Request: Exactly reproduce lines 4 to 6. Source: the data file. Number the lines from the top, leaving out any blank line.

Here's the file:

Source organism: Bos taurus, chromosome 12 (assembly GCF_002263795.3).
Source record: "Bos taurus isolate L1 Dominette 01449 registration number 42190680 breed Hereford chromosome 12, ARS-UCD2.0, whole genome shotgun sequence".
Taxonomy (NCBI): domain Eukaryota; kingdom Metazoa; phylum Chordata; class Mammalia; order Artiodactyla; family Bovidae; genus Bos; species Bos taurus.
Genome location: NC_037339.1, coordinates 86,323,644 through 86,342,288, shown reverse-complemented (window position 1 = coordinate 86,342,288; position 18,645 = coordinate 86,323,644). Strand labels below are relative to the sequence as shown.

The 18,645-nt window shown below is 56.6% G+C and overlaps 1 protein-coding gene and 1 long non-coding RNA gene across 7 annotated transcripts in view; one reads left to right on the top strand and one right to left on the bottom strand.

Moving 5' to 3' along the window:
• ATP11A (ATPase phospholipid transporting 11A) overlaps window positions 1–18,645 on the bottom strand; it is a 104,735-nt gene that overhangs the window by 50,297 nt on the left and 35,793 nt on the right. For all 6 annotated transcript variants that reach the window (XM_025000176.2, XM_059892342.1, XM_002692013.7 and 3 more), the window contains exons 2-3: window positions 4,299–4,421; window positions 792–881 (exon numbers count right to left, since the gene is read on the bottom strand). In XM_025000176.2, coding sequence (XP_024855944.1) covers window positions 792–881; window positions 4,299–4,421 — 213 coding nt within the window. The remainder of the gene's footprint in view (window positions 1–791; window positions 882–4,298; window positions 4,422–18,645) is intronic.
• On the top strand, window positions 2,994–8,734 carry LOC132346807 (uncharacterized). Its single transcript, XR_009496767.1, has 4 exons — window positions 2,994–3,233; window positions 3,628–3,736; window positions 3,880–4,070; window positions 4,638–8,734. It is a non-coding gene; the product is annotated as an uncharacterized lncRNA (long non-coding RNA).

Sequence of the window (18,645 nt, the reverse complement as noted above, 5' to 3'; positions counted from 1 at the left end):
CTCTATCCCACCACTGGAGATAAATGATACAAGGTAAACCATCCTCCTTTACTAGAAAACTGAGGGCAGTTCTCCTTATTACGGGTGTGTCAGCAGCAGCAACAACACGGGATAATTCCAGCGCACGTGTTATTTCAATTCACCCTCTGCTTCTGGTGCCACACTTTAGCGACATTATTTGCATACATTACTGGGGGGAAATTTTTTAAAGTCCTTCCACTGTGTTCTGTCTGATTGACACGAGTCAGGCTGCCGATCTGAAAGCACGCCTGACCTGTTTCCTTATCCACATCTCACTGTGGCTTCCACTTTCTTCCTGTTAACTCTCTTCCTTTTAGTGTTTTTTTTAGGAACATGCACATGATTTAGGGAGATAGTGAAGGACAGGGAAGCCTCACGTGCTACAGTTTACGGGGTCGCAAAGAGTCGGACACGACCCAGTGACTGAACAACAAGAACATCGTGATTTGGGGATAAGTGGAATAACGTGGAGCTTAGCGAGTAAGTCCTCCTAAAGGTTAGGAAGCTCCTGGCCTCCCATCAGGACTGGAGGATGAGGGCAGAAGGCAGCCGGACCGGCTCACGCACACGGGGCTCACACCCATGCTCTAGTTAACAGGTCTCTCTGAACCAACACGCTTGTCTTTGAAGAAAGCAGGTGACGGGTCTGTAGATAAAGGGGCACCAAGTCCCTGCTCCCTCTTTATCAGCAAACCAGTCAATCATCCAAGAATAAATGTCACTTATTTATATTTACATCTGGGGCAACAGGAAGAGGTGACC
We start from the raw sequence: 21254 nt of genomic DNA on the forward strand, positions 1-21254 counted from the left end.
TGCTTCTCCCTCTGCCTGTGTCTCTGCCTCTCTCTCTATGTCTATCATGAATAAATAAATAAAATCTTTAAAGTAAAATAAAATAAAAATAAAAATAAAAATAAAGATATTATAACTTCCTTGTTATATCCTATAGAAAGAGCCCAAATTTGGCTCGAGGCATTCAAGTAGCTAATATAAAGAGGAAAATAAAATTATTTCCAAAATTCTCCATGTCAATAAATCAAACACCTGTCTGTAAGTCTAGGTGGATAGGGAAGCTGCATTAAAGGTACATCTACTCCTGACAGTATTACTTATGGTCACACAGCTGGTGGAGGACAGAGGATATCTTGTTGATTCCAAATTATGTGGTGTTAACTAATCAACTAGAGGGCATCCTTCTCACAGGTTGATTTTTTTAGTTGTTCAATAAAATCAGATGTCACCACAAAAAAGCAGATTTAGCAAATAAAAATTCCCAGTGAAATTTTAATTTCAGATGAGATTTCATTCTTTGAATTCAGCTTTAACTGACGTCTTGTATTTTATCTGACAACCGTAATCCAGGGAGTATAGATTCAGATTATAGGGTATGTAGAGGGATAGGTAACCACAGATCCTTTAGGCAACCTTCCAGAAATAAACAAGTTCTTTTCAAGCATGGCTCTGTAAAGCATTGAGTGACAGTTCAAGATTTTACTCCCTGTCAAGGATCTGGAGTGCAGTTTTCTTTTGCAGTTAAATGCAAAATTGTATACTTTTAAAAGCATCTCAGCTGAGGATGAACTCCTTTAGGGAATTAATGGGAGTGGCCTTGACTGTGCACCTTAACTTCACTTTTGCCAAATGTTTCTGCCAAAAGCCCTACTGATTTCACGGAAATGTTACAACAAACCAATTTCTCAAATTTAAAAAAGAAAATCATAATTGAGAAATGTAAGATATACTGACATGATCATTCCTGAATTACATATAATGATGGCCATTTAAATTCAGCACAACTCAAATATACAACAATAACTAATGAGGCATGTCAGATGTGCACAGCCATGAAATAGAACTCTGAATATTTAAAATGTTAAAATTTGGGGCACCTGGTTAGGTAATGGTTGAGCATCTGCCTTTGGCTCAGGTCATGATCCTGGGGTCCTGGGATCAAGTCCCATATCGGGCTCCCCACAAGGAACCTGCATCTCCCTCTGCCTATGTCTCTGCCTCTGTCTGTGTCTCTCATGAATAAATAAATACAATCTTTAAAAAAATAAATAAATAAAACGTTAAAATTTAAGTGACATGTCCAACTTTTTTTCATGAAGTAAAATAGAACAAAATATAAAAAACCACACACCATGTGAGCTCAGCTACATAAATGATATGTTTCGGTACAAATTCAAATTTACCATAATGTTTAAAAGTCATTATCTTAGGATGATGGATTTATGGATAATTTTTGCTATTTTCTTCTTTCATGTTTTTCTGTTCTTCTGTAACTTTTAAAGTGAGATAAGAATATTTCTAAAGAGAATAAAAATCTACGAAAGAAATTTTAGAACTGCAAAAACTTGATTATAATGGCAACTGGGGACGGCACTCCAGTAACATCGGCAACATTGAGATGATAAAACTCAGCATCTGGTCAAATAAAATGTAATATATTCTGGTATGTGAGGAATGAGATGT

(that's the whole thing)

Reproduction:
Genome location: NC_037339.1, coordinates 86,323,644 through 86,342,288, shown reverse-complemented (window position 1 = coordinate 86,342,288; position 18,645 = coordinate 86,323,644). Strand labels below are relative to the sequence as shown.

The 18,645-nt window shown below is 56.6% G+C and overlaps 1 protein-coding gene and 1 long non-coding RNA gene across 7 annotated transcripts in view; one reads left to right on the top strand and one right to left on the bottom strand.

Moving 5' to 3' along the window: